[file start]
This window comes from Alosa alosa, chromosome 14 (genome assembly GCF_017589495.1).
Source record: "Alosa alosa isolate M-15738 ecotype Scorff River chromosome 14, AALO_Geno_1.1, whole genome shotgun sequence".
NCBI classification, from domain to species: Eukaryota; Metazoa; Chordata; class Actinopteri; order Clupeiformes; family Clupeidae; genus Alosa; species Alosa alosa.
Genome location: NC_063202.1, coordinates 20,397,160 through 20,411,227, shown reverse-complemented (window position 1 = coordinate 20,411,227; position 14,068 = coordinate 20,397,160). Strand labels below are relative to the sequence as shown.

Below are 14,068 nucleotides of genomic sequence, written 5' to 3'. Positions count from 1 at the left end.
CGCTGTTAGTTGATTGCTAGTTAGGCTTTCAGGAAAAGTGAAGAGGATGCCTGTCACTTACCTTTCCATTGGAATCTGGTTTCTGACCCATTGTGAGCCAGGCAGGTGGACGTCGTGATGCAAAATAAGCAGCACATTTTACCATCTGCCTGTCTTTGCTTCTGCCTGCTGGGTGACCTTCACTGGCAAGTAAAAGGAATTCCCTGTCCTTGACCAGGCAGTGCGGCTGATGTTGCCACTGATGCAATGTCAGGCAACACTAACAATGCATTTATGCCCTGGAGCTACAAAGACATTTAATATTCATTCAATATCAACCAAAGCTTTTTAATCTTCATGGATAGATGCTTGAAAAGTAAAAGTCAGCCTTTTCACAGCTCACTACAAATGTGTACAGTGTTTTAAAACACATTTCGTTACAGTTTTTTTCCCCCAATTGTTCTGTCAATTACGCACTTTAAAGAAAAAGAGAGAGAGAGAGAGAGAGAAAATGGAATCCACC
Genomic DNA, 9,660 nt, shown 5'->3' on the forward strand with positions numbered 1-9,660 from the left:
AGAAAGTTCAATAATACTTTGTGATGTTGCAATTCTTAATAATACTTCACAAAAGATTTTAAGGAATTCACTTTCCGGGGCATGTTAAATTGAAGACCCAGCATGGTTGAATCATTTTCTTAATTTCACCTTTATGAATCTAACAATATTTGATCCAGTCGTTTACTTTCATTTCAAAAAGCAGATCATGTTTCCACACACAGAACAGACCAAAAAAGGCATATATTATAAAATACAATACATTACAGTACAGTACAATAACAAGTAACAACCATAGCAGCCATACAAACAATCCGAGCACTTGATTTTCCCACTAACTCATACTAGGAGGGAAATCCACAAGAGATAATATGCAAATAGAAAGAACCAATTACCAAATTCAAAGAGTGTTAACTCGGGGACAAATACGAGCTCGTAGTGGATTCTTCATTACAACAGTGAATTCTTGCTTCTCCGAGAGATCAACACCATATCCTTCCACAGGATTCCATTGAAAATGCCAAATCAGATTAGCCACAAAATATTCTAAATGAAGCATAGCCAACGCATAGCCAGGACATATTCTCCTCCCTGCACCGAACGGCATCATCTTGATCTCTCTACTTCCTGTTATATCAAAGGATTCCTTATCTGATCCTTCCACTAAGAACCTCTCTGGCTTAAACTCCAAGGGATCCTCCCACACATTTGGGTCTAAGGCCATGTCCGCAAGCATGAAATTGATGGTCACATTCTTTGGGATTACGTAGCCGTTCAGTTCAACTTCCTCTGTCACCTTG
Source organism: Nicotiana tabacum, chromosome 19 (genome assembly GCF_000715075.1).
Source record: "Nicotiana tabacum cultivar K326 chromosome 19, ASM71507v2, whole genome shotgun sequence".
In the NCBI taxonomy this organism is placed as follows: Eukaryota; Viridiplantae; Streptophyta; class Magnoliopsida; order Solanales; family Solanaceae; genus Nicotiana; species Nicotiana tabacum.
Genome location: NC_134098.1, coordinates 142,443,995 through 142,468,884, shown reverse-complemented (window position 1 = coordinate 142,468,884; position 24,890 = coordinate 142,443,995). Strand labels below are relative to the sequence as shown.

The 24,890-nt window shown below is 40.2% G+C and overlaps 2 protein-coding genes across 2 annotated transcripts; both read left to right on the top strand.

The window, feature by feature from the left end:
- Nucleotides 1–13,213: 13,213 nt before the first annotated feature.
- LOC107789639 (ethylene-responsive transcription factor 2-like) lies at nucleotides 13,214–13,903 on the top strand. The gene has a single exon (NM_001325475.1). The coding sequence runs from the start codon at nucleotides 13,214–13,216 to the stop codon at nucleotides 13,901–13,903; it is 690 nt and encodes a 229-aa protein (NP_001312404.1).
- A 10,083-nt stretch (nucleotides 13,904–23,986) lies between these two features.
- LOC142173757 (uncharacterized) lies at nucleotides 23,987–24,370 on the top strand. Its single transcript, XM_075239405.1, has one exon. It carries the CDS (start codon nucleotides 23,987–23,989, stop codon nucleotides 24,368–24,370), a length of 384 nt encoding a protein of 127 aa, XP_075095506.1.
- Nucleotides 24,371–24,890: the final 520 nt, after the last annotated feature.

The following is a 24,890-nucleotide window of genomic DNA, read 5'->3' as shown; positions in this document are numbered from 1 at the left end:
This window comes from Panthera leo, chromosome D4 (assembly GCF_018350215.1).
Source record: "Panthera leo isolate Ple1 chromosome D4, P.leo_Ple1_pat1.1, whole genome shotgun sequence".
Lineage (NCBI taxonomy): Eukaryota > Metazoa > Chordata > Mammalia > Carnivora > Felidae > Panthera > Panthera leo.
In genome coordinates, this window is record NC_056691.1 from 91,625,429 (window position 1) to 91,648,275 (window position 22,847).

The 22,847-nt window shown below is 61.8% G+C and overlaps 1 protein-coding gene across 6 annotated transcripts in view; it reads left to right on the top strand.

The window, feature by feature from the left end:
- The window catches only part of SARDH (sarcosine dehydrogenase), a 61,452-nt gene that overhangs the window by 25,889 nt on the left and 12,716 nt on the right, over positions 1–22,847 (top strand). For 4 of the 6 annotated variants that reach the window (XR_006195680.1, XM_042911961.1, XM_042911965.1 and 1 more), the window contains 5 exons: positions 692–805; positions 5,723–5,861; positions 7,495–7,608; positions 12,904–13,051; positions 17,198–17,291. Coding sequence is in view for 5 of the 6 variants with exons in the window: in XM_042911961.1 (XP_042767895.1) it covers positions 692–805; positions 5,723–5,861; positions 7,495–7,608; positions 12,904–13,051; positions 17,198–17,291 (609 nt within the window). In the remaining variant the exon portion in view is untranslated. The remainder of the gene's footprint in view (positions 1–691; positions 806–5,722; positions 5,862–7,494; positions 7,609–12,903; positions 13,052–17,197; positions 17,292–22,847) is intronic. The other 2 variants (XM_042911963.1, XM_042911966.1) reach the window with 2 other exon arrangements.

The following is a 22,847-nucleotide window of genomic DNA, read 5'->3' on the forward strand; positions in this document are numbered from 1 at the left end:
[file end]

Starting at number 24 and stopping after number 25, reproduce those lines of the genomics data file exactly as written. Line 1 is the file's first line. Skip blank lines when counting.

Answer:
In genome coordinates, this window is record NC_056691.1 from 91,625,429 (window position 1) to 91,648,275 (window position 22,847).

The 22,847-nt window shown below is 61.8% G+C and overlaps 1 protein-coding gene across 6 annotated transcripts in view; it reads left to right on the top strand.